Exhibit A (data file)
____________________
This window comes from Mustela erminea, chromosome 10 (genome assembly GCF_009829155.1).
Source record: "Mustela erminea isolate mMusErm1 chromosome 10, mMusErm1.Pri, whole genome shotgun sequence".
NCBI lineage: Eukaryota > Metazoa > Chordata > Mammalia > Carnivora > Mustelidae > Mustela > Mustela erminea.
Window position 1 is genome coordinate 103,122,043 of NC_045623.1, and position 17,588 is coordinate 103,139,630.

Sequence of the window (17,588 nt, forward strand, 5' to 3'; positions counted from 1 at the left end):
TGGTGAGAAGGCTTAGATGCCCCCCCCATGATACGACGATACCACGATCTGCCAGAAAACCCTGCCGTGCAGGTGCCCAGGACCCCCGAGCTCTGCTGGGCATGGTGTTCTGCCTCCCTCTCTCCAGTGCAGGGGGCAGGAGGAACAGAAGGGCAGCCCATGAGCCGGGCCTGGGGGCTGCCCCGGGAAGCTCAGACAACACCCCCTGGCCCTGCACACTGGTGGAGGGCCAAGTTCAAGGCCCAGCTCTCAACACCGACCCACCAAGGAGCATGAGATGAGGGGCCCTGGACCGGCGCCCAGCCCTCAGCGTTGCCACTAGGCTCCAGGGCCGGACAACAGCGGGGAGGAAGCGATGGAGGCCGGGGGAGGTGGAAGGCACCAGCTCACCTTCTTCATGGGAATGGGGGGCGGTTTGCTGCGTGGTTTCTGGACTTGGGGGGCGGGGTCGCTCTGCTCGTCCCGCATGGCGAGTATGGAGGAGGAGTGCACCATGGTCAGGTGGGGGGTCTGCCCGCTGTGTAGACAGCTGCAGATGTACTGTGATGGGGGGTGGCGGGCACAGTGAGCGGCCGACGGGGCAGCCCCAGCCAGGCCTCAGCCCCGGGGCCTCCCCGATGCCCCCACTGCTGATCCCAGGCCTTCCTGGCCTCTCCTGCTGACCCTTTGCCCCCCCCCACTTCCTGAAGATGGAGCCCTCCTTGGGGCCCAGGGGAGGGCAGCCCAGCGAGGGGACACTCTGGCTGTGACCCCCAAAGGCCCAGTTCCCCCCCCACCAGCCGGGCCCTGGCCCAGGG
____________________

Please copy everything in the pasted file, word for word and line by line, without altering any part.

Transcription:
This window comes from Mustela erminea, chromosome 10 (genome assembly GCF_009829155.1).
Source record: "Mustela erminea isolate mMusErm1 chromosome 10, mMusErm1.Pri, whole genome shotgun sequence".
NCBI lineage: Eukaryota > Metazoa > Chordata > Mammalia > Carnivora > Mustelidae > Mustela > Mustela erminea.
Window position 1 is genome coordinate 103,122,043 of NC_045623.1, and position 17,588 is coordinate 103,139,630.

Sequence of the window (17,588 nt, forward strand, 5' to 3'; positions counted from 1 at the left end):
TGGTGAGAAGGCTTAGATGCCCCCCCCATGATACGACGATACCACGATCTGCCAGAAAACCCTGCCGTGCAGGTGCCCAGGACCCCCGAGCTCTGCTGGGCATGGTGTTCTGCCTCCCTCTCTCCAGTGCAGGGGGCAGGAGGAACAGAAGGGCAGCCCATGAGCCGGGCCTGGGGGCTGCCCCGGGAAGCTCAGACAACACCCCCTGGCCCTGCACACTGGTGGAGGGCCAAGTTCAAGGCCCAGCTCTCAACACCGACCCACCAAGGAGCATGAGATGAGGGGCCCTGGACCGGCGCCCAGCCCTCAGCGTTGCCACTAGGCTCCAGGGCCGGACAACAGCGGGGAGGAAGCGATGGAGGCCGGGGGAGGTGGAAGGCACCAGCTCACCTTCTTCATGGGAATGGGGGGCGGTTTGCTGCGTGGTTTCTGGACTTGGGGGGCGGGGTCGCTCTGCTCGTCCCGCATGGCGAGTATGGAGGAGGAGTGCACCATGGTCAGGTGGGGGGTCTGCCCGCTGTGTAGACAGCTGCAGATGTACTGTGATGGGGGGTGGCGGGCACAGTGAGCGGCCGACGGGGCAGCCCCAGCCAGGCCTCAGCCCCGGGGCCTCCCCGATGCCCCCACTGCTGATCCCAGGCCTTCCTGGCCTCTCCTGCTGACCCTTTGCCCCCCCCCACTTCCTGAAGATGGAGCCCTCCTTGGGGCCCAGGGGAGGGCAGCCCAGCGAGGGGACACTCTGGCTGTGACCCCCAAAGGCCCAGTTCCCCCCCCACCAGCCGGGCCCTGGCCCAGGG